Blackhawks

Patrick Kane unhappy about Sebastian Aho cross-check: 'I just don't like that play'

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NBC Sports Chicago

Patrick Kane unhappy about Sebastian Aho cross-check: 'I just don't like that play'

Patrick Kane is as durable an athlete as they come. 

Since the start of the 2015-16 season, he’s missed only one game and it was because of an illness on Oct. 31, 2018 vs. Calgary, which ended a 258-game Iron Man streak.

The only time he’s missed significant action in his NHL career came during the 2014-15 campaign when he broke his collarbone and was sidelined for the final 21 games of the regular season.

Tuesday ignited some flashbacks for the former Hart Trophy winner.

With under a minute to play in regulation and the Blackhawks trailing by one, Kane went to retrieve the puck along the boards in the offensive zone and was cross-checked from behind by Sebastian Aho. Kane took a heavy, scary spill into the boards and it looked very similar to the hit Florida Panthers defenseman Alex Petrovic laid on him on Feb. 24, 2015 that ended his MVP-type regular season.

"I just don't like that play," Kane said after practice on Wednesday. "I'm pretty sensitive to that play because that's kind of how I broke my collarbone four or five years ago. I just don't like that play where you're going in, your back's turned, you get the cross-check in the back when you're unsuspecting and the puck's not there, so I think that's where the frustration came from."

There was no penalty called and Kane threw his hands up in disbelief. The unfortunate part about the play is Aho probably gets a penalty if Kane stays down on the ice, but Kane’s instincts kicked in and he quickly got back up to try keeping the puck in the zone.

Frustrating boiled over after Aho scored the empty-netter with 17.6 seconds left to ice the game. Kane skated over to Aho and gave him a cross-check of his own, which resulted in a 10-minute misconduct. 

"When I got hit like that I was just trying to keep the play alive because I thought they would for sure call it, to be honest with you,” Kane said. “But there's plays throughout the game that don't get called and that's just the way it is. That one's probably more magnified because of the situation and how much time was left."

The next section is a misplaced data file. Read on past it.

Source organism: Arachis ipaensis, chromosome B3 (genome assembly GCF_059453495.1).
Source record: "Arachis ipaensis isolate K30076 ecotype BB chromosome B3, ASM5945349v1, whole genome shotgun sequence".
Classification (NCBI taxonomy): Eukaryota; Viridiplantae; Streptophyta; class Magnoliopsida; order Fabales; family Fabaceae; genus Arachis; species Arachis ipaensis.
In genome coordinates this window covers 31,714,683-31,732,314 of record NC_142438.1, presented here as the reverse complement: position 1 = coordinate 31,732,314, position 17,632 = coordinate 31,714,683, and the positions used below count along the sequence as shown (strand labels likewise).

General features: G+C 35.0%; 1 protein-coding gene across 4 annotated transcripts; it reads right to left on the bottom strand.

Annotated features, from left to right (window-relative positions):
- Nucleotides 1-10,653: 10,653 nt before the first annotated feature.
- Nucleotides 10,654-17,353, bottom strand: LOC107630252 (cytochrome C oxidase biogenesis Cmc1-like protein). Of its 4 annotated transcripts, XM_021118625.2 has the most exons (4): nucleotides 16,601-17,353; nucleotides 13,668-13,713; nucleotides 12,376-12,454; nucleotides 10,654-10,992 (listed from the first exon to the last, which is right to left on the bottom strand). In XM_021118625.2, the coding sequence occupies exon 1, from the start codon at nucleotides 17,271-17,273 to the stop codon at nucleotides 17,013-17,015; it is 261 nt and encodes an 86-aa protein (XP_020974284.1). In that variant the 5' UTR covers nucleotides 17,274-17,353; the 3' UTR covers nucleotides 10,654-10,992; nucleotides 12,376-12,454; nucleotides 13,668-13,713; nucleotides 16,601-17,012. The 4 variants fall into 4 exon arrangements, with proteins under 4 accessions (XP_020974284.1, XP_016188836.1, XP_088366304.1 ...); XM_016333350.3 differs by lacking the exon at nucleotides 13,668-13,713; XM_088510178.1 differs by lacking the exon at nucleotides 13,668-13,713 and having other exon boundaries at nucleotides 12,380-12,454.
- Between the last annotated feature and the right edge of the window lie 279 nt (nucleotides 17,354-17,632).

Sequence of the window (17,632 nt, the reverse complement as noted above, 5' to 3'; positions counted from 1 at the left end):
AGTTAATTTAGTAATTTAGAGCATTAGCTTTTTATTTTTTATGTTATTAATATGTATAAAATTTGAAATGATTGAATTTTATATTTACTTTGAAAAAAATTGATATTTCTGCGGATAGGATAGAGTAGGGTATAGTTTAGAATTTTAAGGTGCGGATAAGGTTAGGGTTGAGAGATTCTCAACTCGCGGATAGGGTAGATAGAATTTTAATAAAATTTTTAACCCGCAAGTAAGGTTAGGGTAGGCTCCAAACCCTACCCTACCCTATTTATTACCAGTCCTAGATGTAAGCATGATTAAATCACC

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3 Takeaways: Blackhawks lose 4-3 against Blues

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USA Today

3 Takeaways: Blackhawks lose 4-3 against Blues

The Blackhawks lost 4-3 to the St. Louis Blues on Saturday. Here are three takeaways: 

Blackhawks blow three-goal lead 

After Patrick Kane's beautiful stick-side snipe at 4:16 of the third period, the last place Hawks led the defending Stanley Cup champs 3-0 in St. Louis. It was going to be a huge moral victory for Chicago, who had lost three straight games and been outscored 10-3 in their past two. 

Twenty four seconds later, Tyler Bozak scored the first of four unanswered Blues' goals to give St. Louis their first lead of the game, and the final score in regulation, 4-3.

"Sucks to blow that one with the lead that we had, but there's situations where we've got to get pucks out, and I lost my check a few times," Blackhawks captain Jonathan Toews said after the game. "Those guys can make plays when you turn the puck over and you lose your check, so just got to keep going back to the drawing board."

Alex Nylander turned the puck over in Chicago's D zone to Robert Thomas near the high slot, who gave the puck to Bozak for the Blues' first goal of the game which sprung three more. 

“If we benched every player who made a mistake, we wouldn’t have any players," Blackhawks head coach Jeremy Colliton said after being asked if he thought about benching Nylander after the mishap.

Shot suppression has to happen

As they've done a lot this season, the Hawks allowed the opposition way too many shots on their net. The Blues were able to pepper Corey Crawford with 38. 

"I thought we had a good start to the third, obviously," Blackhawks defenseman Brent Seabrook said. "Crow was huge for us all night, really kept us in the game the whole game and I think we let him down."

Crawford and Robin Lehner have been leaned on too much this season by a struggling defense who's definitely missed Calvin de Haan (right shoulder) and Duncan Keith (groin) the past few games. Even before the pair's injuries, the netminders facing around 40 shots was happening too frequently.